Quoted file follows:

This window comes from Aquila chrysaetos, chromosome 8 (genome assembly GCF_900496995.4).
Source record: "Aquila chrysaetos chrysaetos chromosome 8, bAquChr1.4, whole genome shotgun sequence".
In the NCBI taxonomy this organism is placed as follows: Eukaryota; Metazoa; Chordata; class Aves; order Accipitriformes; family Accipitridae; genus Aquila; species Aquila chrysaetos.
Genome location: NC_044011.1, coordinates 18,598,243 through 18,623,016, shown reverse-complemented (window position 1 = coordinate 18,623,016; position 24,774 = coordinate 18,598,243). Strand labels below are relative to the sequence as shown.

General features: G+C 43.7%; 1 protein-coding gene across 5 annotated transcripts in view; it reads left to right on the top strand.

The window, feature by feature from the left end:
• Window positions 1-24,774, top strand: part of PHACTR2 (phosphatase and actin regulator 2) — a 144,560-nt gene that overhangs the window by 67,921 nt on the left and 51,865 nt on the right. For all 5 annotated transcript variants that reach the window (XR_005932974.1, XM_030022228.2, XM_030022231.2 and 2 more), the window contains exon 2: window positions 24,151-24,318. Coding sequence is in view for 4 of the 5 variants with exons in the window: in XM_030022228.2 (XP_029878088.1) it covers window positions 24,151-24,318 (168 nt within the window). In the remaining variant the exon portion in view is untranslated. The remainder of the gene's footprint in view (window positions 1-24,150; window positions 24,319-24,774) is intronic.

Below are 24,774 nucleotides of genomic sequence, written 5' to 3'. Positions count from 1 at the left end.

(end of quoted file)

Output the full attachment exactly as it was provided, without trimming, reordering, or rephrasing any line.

This window comes from Aquila chrysaetos, chromosome 8 (genome assembly GCF_900496995.4).
Source record: "Aquila chrysaetos chrysaetos chromosome 8, bAquChr1.4, whole genome shotgun sequence".
In the NCBI taxonomy this organism is placed as follows: Eukaryota; Metazoa; Chordata; class Aves; order Accipitriformes; family Accipitridae; genus Aquila; species Aquila chrysaetos.
Genome location: NC_044011.1, coordinates 18,598,243 through 18,623,016, shown reverse-complemented (window position 1 = coordinate 18,623,016; position 24,774 = coordinate 18,598,243). Strand labels below are relative to the sequence as shown.

General features: G+C 43.7%; 1 protein-coding gene across 5 annotated transcripts in view; it reads left to right on the top strand.

The window, feature by feature from the left end:
• Window positions 1-24,774, top strand: part of PHACTR2 (phosphatase and actin regulator 2) — a 144,560-nt gene that overhangs the window by 67,921 nt on the left and 51,865 nt on the right. For all 5 annotated transcript variants that reach the window (XR_005932974.1, XM_030022228.2, XM_030022231.2 and 2 more), the window contains exon 2: window positions 24,151-24,318. Coding sequence is in view for 4 of the 5 variants with exons in the window: in XM_030022228.2 (XP_029878088.1) it covers window positions 24,151-24,318 (168 nt within the window). In the remaining variant the exon portion in view is untranslated. The remainder of the gene's footprint in view (window positions 1-24,150; window positions 24,319-24,774) is intronic.

Below are 24,774 nucleotides of genomic sequence, written 5' to 3'. Positions count from 1 at the left end.